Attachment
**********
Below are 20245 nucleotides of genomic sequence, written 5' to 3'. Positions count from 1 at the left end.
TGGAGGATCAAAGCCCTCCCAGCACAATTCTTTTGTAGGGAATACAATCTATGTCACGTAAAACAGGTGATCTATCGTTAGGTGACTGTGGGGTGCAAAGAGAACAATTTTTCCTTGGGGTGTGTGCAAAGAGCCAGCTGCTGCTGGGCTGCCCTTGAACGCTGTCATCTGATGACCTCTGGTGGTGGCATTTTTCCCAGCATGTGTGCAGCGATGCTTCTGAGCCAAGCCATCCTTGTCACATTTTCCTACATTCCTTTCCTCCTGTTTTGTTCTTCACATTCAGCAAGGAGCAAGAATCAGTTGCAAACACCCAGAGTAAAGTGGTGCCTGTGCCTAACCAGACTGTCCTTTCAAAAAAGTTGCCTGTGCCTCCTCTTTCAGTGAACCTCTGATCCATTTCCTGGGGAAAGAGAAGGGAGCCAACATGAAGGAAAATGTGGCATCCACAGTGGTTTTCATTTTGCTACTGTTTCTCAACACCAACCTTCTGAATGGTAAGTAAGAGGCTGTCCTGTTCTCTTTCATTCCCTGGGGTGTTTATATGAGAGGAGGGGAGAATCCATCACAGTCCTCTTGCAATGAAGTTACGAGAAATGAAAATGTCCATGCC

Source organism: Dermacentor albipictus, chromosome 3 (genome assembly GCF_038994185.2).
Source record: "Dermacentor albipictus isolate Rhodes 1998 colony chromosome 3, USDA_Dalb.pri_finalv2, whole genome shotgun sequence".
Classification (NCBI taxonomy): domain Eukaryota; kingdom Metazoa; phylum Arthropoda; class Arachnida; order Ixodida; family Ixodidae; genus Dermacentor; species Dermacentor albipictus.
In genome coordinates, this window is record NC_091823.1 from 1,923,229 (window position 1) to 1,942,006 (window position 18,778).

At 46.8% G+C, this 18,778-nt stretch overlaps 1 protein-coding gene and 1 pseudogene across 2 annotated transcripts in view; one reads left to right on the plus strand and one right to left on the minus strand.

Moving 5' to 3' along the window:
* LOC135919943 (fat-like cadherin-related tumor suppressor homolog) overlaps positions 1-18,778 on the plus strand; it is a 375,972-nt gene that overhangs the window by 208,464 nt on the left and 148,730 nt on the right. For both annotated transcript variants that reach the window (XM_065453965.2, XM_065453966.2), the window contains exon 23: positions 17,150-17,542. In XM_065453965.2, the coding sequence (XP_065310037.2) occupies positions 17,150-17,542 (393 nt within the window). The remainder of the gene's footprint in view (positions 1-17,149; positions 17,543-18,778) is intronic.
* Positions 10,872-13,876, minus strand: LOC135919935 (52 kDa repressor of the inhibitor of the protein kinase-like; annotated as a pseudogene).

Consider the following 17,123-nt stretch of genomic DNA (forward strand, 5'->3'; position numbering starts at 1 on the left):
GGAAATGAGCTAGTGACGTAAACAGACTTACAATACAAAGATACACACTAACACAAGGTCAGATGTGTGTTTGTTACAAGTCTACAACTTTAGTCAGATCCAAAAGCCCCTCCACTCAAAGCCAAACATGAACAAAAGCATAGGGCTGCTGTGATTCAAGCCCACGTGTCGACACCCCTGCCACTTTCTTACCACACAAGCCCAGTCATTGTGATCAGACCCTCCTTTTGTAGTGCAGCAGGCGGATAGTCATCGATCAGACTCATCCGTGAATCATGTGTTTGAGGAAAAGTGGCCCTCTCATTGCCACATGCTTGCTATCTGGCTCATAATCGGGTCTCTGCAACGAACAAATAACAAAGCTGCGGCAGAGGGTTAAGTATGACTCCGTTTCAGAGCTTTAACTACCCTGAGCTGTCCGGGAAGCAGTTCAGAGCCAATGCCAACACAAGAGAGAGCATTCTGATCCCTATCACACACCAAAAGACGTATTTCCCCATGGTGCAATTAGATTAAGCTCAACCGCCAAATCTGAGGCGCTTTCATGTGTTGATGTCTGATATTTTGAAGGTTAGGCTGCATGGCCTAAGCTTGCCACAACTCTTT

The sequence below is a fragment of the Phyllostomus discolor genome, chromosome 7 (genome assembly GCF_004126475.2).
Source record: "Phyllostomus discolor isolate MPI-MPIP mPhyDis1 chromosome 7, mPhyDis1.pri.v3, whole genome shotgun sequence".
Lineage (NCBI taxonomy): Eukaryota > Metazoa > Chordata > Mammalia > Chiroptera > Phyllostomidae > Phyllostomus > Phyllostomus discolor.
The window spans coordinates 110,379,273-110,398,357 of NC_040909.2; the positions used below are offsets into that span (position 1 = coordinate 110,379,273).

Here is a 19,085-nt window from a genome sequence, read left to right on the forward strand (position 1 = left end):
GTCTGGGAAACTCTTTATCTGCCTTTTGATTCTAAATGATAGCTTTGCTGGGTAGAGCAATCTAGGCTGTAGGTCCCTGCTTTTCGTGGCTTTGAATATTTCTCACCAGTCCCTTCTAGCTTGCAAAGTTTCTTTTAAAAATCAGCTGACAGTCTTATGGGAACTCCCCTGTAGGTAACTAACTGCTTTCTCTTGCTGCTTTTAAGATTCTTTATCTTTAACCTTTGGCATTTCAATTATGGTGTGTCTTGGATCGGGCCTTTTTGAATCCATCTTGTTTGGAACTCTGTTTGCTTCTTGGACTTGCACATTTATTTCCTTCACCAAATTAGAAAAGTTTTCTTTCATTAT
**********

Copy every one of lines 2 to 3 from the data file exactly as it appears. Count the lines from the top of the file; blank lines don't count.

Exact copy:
TGGAGGATCAAAGCCCTCCCAGCACAATTCTTTTGTAGGGAATACAATCTATGTCACGTAAAACAGGTGATCTATCGTTAGGTGACTGTGGGGTGCAAAGAGAACAATTTTTCCTTGGGGTGTGTGCAAAGAGCCAGCTGCTGCTGGGCTGCCCTTGAACGCTGTCATCTGATGACCTCTGGTGGTGGCATTTTTCCCAGCATGTGTGCAGCGATGCTTCTGAGCCAAGCCATCCTTGTCACATTTTCCTACATTCCTTTCCTCCTGTTTTGTTCTTCACATTCAGCAAGGAGCAAGAATCAGTTGCAAACACCCAGAGTAAAGTGGTGCCTGTGCCTAACCAGACTGTCCTTTCAAAAAAGTTGCCTGTGCCTCCTCTTTCAGTGAACCTCTGATCCATTTCCTGGGGAAAGAGAAGGGAGCCAACATGAAGGAAAATGTGGCATCCACAGTGGTTTTCATTTTGCTACTGTTTCTCAACACCAACCTTCTGAATGGTAAGTAAGAGGCTGTCCTGTTCTCTTTCATTCCCTGGGGTGTTTATATGAGAGGAGGGGAGAATCCATCACAGTCCTCTTGCAATGAAGTTACGAGAAATGAAAATGTCCATGCC

Source organism: Dermacentor albipictus, chromosome 3 (genome assembly GCF_038994185.2).